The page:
Dynex Corp. is owned and run by its founder, Peter
Panholzer. He has been a trading advisor since 1973 in a number
of countries and continents, having previously been an architect.
His first trading experience came trading silver in 1973 while
living in Toronto. He is Austrian by birth hailing from Vienna.
In 1979, Panholzer started the Magnum program with
ContiCommodity - a subsidiary of Continental Grain - which, he
believes, may have been the first pure currencies-only program
traded with more than 200 clients. In order to be able to market
the Magnum program worldwide, ContiCommodity suggested that he
return to Europe, so Panholzer decided to join the firm's office
in Lugano, Switzerland.
Panholzer traded there from 1981 to 1984. That final
year was a difficult one for his trading and despite achieving
triple-digit returns in the previous three years - the Magnum program eventually
experienced a serious setback. This, combined with the sale of
ContiCommodity to Refco, dispersed most Magnum clients who had
joined from ContiCommodity's worldwide offices.
Refco decided to close its Lugano and Geneva offices,
and Panholzer decided to move to London and join E.F. Hutton,
where he worked with Robert Scheiner at the firm's Curzon Street
office. Here, Panholzer got his first experience trading spot
foreign exchange but finally felt that better earning potential
lay in a move back to Refco. Panholzer joined Refco under managing
director Richard Reinert.
Panholzer set up Panholzer Advisory Corp. in 1988 and Dynex
Corporation in 1990 and moved to Monte Carlo from London in 1992,
having fallen for that city's charms while on vacation. Dynex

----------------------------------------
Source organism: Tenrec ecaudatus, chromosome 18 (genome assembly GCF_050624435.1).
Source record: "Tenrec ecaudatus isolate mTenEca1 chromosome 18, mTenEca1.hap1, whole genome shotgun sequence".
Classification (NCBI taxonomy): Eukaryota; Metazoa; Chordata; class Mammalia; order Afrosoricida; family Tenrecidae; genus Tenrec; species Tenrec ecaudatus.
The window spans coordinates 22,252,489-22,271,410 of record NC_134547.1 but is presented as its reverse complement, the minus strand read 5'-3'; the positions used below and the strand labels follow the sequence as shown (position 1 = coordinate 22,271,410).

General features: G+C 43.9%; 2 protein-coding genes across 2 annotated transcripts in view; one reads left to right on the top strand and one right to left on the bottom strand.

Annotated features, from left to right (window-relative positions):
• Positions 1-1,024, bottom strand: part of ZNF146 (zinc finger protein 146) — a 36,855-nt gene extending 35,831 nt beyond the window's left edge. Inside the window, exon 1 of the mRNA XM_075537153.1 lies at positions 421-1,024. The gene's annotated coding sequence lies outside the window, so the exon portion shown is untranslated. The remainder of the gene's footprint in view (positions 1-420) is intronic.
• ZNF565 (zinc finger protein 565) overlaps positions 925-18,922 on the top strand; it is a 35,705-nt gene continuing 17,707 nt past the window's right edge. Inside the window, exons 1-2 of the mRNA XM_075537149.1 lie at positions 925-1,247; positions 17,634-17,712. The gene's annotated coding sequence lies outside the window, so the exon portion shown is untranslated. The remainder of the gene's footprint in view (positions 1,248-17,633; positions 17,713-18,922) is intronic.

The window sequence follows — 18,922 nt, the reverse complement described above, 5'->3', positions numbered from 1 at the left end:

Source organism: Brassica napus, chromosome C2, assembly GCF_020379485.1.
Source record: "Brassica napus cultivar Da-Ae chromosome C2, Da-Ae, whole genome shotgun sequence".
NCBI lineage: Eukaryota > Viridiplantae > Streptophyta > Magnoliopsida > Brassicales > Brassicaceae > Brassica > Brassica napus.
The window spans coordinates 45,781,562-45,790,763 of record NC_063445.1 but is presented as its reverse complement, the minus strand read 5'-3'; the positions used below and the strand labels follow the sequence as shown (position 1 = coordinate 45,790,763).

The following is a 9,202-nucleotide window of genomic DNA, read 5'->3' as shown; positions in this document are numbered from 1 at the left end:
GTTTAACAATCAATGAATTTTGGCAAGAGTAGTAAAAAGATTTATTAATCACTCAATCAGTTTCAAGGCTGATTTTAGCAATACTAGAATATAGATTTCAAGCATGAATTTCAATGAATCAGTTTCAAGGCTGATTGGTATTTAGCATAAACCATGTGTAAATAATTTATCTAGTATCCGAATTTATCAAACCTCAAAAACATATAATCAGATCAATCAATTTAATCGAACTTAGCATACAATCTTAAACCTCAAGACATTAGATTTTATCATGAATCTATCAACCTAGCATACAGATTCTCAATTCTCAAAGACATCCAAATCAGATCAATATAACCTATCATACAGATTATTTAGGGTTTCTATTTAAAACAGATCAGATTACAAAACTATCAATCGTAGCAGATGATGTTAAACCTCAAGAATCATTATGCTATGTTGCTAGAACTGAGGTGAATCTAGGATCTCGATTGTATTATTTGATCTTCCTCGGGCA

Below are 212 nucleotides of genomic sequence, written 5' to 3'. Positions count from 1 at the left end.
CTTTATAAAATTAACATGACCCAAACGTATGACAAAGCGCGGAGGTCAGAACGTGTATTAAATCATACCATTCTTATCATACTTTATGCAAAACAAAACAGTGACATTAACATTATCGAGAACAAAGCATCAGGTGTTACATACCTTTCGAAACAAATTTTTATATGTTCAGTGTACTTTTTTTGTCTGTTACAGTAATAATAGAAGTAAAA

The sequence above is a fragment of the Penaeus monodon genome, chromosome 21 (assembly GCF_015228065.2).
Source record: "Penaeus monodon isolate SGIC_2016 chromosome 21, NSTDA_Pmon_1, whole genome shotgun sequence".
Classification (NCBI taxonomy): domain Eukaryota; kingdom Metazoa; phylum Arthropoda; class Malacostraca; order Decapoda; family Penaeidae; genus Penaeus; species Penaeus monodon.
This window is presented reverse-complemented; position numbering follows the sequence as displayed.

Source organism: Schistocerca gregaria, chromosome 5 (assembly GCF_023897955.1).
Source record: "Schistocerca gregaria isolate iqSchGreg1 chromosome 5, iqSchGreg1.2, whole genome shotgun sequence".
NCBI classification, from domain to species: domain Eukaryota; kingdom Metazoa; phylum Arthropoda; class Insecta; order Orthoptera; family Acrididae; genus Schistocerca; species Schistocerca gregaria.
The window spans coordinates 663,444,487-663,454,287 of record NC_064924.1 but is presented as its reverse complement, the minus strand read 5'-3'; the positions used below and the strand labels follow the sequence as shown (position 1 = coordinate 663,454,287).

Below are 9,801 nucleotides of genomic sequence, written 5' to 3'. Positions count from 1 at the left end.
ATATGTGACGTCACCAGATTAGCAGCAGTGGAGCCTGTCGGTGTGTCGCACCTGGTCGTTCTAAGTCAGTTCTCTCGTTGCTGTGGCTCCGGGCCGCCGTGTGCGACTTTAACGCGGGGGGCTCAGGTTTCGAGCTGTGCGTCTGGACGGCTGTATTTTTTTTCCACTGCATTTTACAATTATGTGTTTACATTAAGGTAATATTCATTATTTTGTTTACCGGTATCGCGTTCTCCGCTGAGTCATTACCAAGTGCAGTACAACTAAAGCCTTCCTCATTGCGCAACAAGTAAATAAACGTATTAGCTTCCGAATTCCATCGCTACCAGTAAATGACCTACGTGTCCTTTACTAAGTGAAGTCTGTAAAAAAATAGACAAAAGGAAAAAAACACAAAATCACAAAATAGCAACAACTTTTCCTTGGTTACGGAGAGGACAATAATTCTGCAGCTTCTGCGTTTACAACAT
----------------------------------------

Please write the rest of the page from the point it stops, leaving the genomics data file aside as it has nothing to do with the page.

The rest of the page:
is the investment advisor company to Panholzer's accounts and
to his new fund, the Pan-Forex fund, which started trading June
1 (see Update on page 3). Panholzer Advisory Corp. is the entity
for US investors, though none exist at this time.
Initially, Panholzer's clients came through banks
and other funds - particularly Japanese funds. Panholzer is a
contrarian trader, trading over a short time horizon of one or
two days. "I am proud not to be a conventional trend follower," he
says. He believes that while markets trend at their outset, in
time they become more and more random. In 1988, he wrote that
the tendency of currencies to trend was deteriorating along an
irreversible, declining path. At that time, he estimated that
an annual reduction of 4% in market exposure would be the proper
remedy to this telltale warning signal.
In retrospect, he feels that this counter-measure was too tame.
"Randomness (as opposed to trending) in currency markets
increased dramatically rather than gradually through 1993 and
1994, causing very bad performance among conventional currency trend followers
during those two years," he says.
Contrarian trading strategies try to detect when
buying or selling power has exhausted itself. "They prove
to be most effective when public opinion about market direction
has become overwhelmingly one-sided," Panholzer says.